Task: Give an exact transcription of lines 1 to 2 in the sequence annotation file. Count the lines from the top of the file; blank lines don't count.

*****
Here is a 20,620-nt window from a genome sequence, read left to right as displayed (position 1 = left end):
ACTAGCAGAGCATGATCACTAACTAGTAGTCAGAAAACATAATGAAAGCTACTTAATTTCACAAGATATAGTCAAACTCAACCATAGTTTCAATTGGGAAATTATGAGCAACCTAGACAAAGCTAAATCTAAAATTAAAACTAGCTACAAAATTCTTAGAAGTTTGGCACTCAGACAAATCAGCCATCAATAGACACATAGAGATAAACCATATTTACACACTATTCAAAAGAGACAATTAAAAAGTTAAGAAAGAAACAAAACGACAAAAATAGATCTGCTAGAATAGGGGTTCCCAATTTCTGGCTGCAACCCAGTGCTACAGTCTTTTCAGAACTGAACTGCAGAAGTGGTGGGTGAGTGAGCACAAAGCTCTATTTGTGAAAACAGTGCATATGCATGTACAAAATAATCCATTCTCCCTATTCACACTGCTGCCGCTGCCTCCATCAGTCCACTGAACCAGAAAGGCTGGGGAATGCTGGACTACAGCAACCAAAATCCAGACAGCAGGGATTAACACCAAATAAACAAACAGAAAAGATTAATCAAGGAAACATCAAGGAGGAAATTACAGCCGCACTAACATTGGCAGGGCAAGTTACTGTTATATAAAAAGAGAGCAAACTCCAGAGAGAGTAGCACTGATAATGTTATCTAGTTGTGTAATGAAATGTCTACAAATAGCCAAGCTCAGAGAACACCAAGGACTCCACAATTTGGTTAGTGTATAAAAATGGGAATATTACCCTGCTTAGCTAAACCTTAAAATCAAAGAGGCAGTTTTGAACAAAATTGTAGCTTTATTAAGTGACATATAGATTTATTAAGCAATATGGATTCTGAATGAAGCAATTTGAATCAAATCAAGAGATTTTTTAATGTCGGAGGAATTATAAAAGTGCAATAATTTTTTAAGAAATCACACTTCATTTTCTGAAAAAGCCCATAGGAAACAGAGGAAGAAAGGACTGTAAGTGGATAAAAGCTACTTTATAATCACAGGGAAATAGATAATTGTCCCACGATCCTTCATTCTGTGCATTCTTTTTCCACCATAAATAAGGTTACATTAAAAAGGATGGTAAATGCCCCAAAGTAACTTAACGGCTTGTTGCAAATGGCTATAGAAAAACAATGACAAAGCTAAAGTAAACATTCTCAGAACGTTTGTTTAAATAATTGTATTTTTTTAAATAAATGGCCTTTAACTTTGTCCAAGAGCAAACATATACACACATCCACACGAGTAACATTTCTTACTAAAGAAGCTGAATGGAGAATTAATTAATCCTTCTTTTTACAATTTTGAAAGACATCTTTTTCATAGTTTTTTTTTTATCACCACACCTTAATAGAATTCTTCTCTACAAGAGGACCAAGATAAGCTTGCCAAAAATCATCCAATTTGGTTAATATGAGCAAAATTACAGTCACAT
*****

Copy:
Here is a 20,620-nt window from a genome sequence, read left to right as displayed (position 1 = left end):
ACTAGCAGAGCATGATCACTAACTAGTAGTCAGAAAACATAATGAAAGCTACTTAATTTCACAAGATATAGTCAAACTCAACCATAGTTTCAATTGGGAAATTATGAGCAACCTAGACAAAGCTAAATCTAAAATTAAAACTAGCTACAAAATTCTTAGAAGTTTGGCACTCAGACAAATCAGCCATCAATAGACACATAGAGATAAACCATATTTACACACTATTCAAAAGAGACAATTAAAAAGTTAAGAAAGAAACAAAACGACAAAAATAGATCTGCTAGAATAGGGGTTCCCAATTTCTGGCTGCAACCCAGTGCTACAGTCTTTTCAGAACTGAACTGCAGAAGTGGTGGGTGAGTGAGCACAAAGCTCTATTTGTGAAAACAGTGCATATGCATGTACAAAATAATCCATTCTCCCTATTCACACTGCTGCCGCTGCCTCCATCAGTCCACTGAACCAGAAAGGCTGGGGAATGCTGGACTACAGCAACCAAAATCCAGACAGCAGGGATTAACACCAAATAAACAAACAGAAAAGATTAATCAAGGAAACATCAAGGAGGAAATTACAGCCGCACTAACATTGGCAGGGCAAGTTACTGTTATATAAAAAGAGAGCAAACTCCAGAGAGAGTAGCACTGATAATGTTATCTAGTTGTGTAATGAAATGTCTACAAATAGCCAAGCTCAGAGAACACCAAGGACTCCACAATTTGGTTAGTGTATAAAAATGGGAATATTACCCTGCTTAGCTAAACCTTAAAATCAAAGAGGCAGTTTTGAACAAAATTGTAGCTTTATTAAGTGACATATAGATTTATTAAGCAATATGGATTCTGAATGAAGCAATTTGAATCAAATCAAGAGATTTTTTAATGTCGGAGGAATTATAAAAGTGCAATAATTTTTTAAGAAATCACACTTCATTTTCTGAAAAAGCCCATAGGAAACAGAGGAAGAAAGGACTGTAAGTGGATAAAAGCTACTTTATAATCACAGGGAAATAGATAATTGTCCCACGATCCTTCATTCTGTGCATTCTTTTTCCACCATAAATAAGGTTACATTAAAAAGGATGGTAAATGCCCCAAAGTAACTTAACGGCTTGTTGCAAATGGCTATAGAAAAACAATGACAAAGCTAAAGTAAACATTCTCAGAACGTTTGTTTAAATAATTGTATTTTTTTAAATAAATGGCCTTTAACTTTGTCCAAGAGCAAACATATACACACATCCACACGAGTAACATTTCTTACTAAAGAAGCTGAATGGAGAATTAATTAATCCTTCTTTTTACAATTTTGAAAGACATCTTTTTCATAGTTTTTTTTTTATCACCACACCTTAATAGAATTCTTCTCTACAAGAGGACCAAGATAAGCTTGCCAAAAATCATCCAATTTGGTTAATATGAGCAAAATTACAGTCACAT